Reading Library, week 4

I had to spread out on big table in conference room.  I need to look at so many things at once.  A list I found, entitled “Town Forest & New Wells 1930”, has become very useful.  It’s my stake in the ground, a place I can move forward from and return to.  It’s a hand written chart where each row represents a parcel of land, and columns include owner, deed number, acreage, and description.  For some parcels, multiple names are written like this in the description section:  A. Foster – T. Bancroft – Lydia Bancroft – Theron Parker – Frank Parker, which I think indicates transfership via sale or inheritance, hopefully in the order the names are written.

What I call the “1930 list” identifies Town Forest land lots as parcels 1-7 and A-R:

1930 list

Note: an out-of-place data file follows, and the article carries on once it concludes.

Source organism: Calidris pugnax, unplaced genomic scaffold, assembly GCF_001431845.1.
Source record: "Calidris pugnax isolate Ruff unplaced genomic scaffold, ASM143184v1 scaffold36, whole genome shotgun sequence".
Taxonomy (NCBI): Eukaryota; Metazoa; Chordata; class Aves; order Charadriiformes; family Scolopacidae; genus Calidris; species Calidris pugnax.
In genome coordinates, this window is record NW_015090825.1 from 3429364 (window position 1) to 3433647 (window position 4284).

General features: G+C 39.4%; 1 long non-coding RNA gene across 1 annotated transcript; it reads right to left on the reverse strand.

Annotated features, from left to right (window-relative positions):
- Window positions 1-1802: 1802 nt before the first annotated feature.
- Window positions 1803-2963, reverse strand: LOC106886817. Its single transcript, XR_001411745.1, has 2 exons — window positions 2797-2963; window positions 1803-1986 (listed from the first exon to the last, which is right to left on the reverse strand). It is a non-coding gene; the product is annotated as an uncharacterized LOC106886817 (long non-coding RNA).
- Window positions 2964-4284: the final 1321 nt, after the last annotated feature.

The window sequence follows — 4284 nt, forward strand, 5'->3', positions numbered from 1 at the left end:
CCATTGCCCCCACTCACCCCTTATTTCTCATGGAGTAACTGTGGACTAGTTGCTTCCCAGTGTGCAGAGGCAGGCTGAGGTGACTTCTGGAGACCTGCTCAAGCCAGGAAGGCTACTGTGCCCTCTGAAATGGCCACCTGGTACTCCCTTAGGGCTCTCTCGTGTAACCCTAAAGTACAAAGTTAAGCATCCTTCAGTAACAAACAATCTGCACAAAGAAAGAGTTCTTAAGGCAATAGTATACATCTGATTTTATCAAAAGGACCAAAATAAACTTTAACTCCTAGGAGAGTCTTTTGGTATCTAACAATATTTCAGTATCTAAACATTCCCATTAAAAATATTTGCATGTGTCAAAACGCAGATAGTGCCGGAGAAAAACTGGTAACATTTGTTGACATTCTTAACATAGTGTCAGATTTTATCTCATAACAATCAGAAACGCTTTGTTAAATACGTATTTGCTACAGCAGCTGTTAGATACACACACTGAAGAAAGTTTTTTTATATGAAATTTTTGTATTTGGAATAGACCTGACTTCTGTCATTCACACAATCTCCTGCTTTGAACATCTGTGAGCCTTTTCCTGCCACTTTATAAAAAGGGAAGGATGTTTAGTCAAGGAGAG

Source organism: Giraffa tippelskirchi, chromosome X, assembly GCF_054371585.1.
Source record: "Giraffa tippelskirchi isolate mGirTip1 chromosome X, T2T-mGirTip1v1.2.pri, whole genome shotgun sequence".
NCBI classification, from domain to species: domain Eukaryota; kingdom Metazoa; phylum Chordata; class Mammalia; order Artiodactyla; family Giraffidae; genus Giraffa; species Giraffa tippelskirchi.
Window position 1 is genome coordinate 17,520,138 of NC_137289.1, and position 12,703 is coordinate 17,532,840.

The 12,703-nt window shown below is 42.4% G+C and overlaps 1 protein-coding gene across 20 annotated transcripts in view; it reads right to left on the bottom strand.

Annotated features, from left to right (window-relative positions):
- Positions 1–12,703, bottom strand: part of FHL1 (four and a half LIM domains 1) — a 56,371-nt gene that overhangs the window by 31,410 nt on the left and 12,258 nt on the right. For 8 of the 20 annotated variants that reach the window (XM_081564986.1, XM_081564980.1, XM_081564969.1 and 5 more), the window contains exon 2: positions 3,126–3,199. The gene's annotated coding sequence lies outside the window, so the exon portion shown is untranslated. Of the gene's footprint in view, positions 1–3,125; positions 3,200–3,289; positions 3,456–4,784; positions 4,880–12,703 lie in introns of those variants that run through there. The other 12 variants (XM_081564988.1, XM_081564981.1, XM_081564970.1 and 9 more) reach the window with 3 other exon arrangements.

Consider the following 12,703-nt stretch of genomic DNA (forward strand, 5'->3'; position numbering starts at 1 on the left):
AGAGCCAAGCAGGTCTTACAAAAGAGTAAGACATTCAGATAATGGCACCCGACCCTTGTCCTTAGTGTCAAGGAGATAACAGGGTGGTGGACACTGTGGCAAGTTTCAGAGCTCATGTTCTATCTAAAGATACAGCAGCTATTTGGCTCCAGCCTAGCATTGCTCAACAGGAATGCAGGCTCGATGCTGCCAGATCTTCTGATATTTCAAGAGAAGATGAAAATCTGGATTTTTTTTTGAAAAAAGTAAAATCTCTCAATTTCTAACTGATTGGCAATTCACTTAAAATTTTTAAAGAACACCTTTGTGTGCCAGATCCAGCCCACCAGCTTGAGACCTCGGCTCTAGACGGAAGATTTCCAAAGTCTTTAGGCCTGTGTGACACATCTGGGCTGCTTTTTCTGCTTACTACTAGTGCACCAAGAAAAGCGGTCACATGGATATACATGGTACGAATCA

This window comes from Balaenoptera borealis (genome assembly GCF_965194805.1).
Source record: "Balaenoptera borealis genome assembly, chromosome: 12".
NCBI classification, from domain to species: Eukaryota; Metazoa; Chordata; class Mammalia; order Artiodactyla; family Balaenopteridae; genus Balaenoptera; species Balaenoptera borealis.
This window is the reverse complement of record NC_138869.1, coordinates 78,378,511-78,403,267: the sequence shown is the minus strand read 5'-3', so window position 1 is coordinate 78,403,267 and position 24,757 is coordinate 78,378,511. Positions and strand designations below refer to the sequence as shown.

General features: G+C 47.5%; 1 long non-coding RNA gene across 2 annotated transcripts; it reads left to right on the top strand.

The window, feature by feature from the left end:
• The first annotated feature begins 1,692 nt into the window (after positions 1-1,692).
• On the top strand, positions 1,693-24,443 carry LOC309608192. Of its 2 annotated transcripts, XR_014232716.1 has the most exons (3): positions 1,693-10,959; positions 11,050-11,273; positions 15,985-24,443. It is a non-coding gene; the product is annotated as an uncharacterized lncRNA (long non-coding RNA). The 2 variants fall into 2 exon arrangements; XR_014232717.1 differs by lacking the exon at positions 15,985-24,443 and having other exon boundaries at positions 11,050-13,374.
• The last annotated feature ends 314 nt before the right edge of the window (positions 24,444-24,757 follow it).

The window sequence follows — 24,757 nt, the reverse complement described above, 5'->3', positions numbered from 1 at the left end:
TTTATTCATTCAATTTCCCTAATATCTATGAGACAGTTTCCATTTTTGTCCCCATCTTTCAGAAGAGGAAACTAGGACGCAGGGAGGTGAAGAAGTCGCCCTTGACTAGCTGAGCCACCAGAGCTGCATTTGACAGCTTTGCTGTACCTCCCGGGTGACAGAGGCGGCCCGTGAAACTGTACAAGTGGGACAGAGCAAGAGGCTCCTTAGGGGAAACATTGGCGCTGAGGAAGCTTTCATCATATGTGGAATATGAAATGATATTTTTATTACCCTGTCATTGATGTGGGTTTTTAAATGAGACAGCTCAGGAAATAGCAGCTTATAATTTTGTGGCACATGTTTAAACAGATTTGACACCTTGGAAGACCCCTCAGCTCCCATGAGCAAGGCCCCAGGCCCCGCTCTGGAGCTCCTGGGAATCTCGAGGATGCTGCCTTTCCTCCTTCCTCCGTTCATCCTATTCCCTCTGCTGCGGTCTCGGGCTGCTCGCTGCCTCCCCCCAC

I re-designed my spreadsheet:  instead of each row containing data for a lot, each row will now contain all the data for a lot’s transfer or sale.  It seems somehow less aesthetically pleasing to have multiple rows for a single lot, but we many need to search via date or deed number.  Having a single row contain data for each lot would mean having cells with multiple dates and deed numbers; we might need to have all this information separated out.

I’m loving this project, and Rachel has encouraged me to set the Evergreen project aside for now.

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